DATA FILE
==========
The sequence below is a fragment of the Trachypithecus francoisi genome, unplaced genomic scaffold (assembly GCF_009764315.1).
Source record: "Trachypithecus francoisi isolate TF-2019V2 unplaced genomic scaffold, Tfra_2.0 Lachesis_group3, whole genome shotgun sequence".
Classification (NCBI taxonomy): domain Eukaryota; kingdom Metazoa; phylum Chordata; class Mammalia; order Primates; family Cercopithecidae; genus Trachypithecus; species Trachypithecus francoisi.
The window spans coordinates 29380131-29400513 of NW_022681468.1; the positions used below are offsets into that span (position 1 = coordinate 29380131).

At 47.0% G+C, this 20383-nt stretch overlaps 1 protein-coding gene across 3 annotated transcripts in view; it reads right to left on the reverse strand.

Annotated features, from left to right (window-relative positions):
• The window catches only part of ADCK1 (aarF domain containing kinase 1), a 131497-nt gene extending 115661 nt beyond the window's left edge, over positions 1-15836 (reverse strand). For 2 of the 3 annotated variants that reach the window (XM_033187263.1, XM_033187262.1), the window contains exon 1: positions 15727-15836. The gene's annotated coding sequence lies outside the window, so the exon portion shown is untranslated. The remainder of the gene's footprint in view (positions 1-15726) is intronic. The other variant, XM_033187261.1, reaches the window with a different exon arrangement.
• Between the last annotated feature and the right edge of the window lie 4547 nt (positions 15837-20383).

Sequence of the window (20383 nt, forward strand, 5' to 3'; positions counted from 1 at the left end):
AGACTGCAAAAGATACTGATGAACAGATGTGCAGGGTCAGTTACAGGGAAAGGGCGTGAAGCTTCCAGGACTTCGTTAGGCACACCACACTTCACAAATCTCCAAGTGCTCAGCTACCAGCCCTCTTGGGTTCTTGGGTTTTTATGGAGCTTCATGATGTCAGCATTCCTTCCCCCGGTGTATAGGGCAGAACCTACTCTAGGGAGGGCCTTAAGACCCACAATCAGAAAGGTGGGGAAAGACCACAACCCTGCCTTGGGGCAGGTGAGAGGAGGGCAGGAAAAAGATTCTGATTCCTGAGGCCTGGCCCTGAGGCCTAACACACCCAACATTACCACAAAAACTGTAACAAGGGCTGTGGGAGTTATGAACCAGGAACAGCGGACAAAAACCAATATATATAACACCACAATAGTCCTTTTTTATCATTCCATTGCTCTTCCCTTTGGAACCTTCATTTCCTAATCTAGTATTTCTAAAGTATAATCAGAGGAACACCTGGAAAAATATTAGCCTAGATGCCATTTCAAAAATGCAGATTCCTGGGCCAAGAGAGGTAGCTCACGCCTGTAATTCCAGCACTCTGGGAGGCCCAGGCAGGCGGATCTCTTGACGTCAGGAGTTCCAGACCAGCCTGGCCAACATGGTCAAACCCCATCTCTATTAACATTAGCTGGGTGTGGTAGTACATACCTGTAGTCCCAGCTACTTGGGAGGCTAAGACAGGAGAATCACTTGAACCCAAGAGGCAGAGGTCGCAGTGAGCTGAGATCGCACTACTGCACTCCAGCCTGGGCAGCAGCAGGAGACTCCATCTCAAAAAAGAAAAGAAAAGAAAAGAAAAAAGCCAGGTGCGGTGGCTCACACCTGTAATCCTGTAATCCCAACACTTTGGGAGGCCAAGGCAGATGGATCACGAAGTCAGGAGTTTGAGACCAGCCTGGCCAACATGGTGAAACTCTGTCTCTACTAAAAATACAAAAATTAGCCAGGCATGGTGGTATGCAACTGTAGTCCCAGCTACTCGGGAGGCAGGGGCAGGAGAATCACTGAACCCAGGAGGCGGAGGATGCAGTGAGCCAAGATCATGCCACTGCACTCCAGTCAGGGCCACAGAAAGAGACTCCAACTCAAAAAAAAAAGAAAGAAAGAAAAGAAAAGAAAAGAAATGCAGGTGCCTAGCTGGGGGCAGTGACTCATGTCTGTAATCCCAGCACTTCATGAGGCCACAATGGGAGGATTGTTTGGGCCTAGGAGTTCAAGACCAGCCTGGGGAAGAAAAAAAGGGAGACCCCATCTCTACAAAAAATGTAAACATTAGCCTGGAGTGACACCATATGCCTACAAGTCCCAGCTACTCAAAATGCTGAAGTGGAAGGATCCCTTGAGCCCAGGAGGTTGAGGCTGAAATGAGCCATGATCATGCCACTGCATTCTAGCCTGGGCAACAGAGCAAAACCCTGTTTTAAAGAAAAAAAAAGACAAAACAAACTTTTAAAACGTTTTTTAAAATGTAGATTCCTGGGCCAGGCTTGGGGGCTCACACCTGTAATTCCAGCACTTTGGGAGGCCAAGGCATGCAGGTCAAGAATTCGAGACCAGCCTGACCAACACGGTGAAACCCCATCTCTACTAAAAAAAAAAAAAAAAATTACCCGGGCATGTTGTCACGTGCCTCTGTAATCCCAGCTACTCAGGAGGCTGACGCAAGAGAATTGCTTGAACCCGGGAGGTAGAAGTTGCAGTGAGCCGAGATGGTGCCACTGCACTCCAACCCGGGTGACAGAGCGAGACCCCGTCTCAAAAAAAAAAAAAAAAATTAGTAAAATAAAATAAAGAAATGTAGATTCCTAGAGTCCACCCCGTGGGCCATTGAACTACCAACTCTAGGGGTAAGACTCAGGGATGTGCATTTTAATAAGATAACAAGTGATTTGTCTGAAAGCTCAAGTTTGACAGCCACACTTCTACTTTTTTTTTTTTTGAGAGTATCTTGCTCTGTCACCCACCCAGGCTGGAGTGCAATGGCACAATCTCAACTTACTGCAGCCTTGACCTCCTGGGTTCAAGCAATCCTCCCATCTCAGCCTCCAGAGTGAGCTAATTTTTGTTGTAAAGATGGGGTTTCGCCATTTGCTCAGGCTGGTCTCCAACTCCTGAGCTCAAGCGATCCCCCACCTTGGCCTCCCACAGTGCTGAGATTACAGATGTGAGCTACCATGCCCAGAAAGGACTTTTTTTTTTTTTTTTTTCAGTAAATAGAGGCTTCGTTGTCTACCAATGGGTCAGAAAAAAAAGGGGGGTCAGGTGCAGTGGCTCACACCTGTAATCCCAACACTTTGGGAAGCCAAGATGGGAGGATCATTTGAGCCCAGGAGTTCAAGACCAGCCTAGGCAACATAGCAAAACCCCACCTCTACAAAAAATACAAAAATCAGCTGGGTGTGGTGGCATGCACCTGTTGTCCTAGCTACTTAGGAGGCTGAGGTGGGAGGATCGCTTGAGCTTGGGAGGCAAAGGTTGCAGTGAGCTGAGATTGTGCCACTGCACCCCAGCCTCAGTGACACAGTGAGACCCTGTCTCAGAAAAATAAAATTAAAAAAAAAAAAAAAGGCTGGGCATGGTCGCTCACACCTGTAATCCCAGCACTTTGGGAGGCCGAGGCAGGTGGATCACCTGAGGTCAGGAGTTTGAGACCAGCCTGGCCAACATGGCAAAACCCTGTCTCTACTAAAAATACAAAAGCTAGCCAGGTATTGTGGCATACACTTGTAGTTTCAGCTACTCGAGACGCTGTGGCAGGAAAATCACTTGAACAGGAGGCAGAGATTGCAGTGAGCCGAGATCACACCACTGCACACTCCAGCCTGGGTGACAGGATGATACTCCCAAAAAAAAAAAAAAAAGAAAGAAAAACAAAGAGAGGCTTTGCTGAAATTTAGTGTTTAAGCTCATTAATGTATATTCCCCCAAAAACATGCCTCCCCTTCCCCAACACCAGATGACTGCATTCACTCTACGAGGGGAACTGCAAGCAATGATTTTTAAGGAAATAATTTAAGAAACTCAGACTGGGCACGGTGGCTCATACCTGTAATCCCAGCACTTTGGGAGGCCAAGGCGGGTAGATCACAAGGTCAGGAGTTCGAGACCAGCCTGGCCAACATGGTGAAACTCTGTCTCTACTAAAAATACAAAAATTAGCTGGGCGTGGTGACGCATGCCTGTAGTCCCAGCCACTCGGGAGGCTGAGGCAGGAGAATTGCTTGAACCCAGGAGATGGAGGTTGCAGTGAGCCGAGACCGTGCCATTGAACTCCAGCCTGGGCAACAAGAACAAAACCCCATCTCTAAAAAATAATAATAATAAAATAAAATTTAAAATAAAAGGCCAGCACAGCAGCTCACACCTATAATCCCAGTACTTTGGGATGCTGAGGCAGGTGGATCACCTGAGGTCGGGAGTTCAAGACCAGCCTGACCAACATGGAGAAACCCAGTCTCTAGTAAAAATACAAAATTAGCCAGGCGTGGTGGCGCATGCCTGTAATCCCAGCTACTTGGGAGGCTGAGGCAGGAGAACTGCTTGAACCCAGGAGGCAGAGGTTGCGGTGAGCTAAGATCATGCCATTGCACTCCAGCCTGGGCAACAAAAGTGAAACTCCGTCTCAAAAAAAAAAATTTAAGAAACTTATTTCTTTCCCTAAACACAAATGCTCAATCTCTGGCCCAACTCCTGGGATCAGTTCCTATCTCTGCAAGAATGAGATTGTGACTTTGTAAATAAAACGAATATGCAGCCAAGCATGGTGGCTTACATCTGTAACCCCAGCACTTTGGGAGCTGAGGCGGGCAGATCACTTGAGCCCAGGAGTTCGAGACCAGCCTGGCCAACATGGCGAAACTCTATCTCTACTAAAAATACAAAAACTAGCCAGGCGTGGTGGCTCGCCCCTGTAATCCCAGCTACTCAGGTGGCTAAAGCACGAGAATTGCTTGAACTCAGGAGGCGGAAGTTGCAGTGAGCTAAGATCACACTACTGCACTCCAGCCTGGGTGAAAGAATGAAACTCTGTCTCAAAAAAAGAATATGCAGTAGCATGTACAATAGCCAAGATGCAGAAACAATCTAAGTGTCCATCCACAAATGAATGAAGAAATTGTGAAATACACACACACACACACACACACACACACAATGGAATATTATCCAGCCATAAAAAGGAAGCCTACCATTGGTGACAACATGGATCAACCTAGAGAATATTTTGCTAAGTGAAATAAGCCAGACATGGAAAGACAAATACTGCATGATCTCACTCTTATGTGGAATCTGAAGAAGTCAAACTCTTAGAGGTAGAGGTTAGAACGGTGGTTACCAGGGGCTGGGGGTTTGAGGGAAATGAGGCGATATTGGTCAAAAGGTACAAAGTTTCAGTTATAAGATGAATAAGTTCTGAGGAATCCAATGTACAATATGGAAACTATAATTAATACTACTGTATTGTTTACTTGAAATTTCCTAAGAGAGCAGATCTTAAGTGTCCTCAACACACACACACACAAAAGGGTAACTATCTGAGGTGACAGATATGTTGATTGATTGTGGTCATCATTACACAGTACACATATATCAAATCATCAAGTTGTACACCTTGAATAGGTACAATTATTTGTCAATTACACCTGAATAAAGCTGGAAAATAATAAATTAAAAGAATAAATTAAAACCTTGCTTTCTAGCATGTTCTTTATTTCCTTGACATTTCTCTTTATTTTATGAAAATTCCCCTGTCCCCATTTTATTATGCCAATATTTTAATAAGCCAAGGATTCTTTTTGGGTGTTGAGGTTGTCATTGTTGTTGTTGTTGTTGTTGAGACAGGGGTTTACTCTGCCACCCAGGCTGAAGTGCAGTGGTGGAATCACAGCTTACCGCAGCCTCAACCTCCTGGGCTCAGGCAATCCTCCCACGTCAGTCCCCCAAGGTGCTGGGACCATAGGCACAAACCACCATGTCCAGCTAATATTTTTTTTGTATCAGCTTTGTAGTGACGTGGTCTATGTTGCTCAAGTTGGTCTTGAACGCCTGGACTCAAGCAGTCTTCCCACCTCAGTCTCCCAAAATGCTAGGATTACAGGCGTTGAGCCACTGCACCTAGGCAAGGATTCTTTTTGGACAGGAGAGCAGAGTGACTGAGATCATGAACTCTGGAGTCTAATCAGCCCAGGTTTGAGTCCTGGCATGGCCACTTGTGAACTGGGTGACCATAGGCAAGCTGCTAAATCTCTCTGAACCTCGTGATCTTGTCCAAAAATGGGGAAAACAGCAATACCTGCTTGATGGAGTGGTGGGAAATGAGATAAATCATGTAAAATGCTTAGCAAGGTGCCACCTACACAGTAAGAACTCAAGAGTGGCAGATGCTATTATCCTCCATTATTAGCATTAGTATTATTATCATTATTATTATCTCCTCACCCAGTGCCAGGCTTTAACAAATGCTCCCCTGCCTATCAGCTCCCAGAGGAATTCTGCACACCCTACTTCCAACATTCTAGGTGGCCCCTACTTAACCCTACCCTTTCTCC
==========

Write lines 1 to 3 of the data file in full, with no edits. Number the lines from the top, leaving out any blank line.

The sequence below is a fragment of the Trachypithecus francoisi genome, unplaced genomic scaffold (assembly GCF_009764315.1).
Source record: "Trachypithecus francoisi isolate TF-2019V2 unplaced genomic scaffold, Tfra_2.0 Lachesis_group3, whole genome shotgun sequence".
Classification (NCBI taxonomy): domain Eukaryota; kingdom Metazoa; phylum Chordata; class Mammalia; order Primates; family Cercopithecidae; genus Trachypithecus; species Trachypithecus francoisi.